Forum for Science, Industry and Business

Sponsored by:     3M 
Search our Site:

 

Not enough is known about treating malaria in pregnancy

20.07.2005


Few studies compare the effects of different drug regimes in pregnant women, and many of the best studies were conducted in Southeast Asia, where malaria transmission rates are low, says researcher Lois Orton of the University of York in England. "Reliable research about the benefits and harms of treatments for malaria in pregnant women is scarce," Orton says.



The review appears in the July issue of The Cochrane Library, a publication of The Cochrane Collaboration, an international organization that evaluates medical research. Systematic reviews draw evidence-based conclusions about medical practice after considering both the content and quality of existing medical trials on a topic.

In one of the studies analyzed by Orton and colleagues, a combination of the drugs artesunate and mefloquine was slightly better than the drug quinine at clearing malaria parasites from the bloodstream and reducing fever in pregnant women.


The risk of treatment failure was 9 percent less in the group receiving the combination drug regime, compared to treatment failure rates in the quinine group, the researchers found. The study included 106 women in Thailand.

The researchers reviewed six studies of antimalarial drugs in pregnant women in Southeast Asia and Africa. All of the women had uncomplicated malaria, meaning that they were ill and infected with the malaria parasite but not at immediate risk of dying from the disease. The studies included 513 women in their second or third trimester of pregnancy.

The studies tested a variety of antimalarial drugs, which complicated the reviewers’ task of determining if any of the drug regimes should be recommended, according to Orton. "As trials were all rather small and varied in the treatments evaluated, it is not surprising that this review was unable to demonstrate any clear direction for policy," Orton says.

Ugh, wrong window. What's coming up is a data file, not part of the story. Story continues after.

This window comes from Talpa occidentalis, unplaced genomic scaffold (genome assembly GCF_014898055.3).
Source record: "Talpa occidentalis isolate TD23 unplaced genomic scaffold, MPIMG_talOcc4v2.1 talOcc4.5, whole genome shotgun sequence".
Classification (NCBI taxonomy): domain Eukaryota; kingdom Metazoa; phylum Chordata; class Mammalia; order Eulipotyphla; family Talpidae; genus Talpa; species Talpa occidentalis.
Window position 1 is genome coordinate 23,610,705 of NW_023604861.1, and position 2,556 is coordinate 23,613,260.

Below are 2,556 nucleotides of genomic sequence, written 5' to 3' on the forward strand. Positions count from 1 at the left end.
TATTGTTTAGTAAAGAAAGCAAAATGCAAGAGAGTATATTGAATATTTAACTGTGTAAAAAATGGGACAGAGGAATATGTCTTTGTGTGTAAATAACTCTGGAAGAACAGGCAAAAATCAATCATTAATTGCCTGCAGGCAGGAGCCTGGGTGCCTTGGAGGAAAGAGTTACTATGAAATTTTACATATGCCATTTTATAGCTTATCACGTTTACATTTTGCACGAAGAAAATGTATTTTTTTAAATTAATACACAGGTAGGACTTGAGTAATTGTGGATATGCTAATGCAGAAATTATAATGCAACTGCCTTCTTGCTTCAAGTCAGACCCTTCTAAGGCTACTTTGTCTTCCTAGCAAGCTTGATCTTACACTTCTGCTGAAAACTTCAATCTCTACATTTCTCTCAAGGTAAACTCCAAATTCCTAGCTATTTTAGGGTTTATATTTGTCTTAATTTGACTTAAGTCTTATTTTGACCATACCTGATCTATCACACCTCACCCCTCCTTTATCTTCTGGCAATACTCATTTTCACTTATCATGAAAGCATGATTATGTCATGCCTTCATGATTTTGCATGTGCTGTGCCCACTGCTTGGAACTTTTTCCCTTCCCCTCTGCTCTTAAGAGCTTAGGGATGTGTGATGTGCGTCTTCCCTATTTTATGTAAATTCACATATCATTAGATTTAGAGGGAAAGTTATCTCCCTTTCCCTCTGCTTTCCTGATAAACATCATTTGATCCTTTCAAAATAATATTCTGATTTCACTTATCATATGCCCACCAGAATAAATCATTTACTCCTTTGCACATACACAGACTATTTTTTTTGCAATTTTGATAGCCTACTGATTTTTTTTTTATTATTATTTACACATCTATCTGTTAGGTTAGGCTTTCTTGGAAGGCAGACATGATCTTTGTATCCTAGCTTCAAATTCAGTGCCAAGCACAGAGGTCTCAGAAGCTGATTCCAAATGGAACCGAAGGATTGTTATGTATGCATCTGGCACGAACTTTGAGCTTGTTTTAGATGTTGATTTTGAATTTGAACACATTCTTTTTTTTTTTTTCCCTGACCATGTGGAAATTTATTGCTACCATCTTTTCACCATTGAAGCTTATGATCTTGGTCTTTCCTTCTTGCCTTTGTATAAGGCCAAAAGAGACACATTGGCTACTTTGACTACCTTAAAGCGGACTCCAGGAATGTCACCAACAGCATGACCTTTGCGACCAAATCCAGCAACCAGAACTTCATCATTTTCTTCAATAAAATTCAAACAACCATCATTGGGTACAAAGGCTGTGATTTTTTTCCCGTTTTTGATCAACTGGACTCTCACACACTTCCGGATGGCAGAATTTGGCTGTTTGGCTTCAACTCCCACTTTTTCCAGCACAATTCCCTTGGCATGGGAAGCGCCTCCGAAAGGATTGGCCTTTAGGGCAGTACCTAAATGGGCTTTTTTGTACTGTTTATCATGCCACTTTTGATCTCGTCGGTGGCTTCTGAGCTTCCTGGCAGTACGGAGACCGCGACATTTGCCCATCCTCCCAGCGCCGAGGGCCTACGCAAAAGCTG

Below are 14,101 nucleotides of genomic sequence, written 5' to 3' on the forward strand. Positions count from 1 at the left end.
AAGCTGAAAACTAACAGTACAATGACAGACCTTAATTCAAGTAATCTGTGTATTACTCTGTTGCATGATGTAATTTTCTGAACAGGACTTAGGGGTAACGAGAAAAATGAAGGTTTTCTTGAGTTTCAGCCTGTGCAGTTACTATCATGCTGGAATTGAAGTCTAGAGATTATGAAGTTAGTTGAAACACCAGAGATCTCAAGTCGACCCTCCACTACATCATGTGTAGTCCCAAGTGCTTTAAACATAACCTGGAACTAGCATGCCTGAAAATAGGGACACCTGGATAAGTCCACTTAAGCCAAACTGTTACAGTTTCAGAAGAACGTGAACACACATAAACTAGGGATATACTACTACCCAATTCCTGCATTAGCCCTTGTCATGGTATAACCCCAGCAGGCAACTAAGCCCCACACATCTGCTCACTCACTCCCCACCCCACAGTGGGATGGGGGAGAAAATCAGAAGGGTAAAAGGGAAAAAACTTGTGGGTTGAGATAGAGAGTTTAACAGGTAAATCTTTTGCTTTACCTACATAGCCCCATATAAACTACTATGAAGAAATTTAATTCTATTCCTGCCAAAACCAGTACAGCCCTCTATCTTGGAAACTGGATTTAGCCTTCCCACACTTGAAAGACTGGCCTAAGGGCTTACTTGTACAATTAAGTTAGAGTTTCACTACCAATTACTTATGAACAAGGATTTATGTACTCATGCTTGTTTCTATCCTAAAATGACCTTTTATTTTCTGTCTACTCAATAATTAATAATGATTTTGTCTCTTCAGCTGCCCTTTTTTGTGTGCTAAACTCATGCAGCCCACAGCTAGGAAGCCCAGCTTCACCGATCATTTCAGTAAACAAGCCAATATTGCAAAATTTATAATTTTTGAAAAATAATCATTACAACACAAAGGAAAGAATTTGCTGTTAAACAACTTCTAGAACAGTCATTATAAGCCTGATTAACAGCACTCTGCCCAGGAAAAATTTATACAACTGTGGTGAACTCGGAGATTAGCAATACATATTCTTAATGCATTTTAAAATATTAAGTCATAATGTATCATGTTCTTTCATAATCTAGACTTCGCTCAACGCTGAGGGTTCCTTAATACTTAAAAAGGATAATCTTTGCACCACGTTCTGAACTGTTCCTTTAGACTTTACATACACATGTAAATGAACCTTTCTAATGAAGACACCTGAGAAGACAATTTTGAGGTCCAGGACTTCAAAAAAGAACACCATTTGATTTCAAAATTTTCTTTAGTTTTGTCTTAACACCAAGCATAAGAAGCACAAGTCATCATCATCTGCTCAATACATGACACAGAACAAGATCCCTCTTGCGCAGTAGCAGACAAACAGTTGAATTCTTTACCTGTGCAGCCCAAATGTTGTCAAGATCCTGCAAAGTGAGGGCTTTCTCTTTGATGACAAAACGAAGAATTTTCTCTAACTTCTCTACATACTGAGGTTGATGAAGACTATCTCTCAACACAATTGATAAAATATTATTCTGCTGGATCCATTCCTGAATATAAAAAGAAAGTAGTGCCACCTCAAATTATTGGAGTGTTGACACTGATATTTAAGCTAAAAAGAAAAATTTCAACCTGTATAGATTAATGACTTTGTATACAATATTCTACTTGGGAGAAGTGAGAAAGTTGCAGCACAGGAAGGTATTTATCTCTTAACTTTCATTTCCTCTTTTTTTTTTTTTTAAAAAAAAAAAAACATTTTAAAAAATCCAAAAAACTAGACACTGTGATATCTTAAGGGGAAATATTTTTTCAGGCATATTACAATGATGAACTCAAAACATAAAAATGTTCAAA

One of the surprising findings of the study, according to the reviewers, was the lack of drug trials conducted in Africa, where malaria is endemic. According to Dr. Judith Robb-McCord of Roll Back Malaria, a World Health Organization group dedicated to reducing worldwide malaria infection rates by 2010, 30 million women become pregnant each year in sub-Saharan Africa. However, malaria transmission rates in the area are so high that women may have some immunity to the disease by the time they become pregnant, preventing serious illness in some cases.

In Africa, therefore, drug trials focus on prevention rather than treatment of the disease, Orton and colleagues say. In Asia, on the other hand, transmission rates are low and the disease is unstable, which puts pregnant women at risk for severe, life-threatening cases of malaria. "Multiple-drug-resistant malaria is widespread in this region, so treatment options are limited and there is a push to find new drugs," Orton explains.

Research shows that pregnant women attract twice the number of mosquitoes as non-pregnant women, which probably increases their risk of contracting malaria. The disease can cause severe anemia and parasitic infection in the fetus and increase the risks of preterm birth and maternal death. "Clearly, more trials are needed evaluating the current best regimens for malaria," Orton says.

Lois Orton | EurekAlert!
Further information:
http://www.hbns.org
http://www.cochrane.org
http://www.cfah.org

More articles from Health and Medicine:

nachricht Usher syndrome: Gene therapy restores hearing and balance
25.09.2017 | Institut Pasteur

nachricht MRI contrast agent locates and distinguishes aggressive from slow-growing breast cancer
25.09.2017 | Case Western Reserve University

All articles from Health and Medicine >>>

The most recent press releases about innovation >>>

Die letzten 5 Focus-News des innovations-reports im Überblick: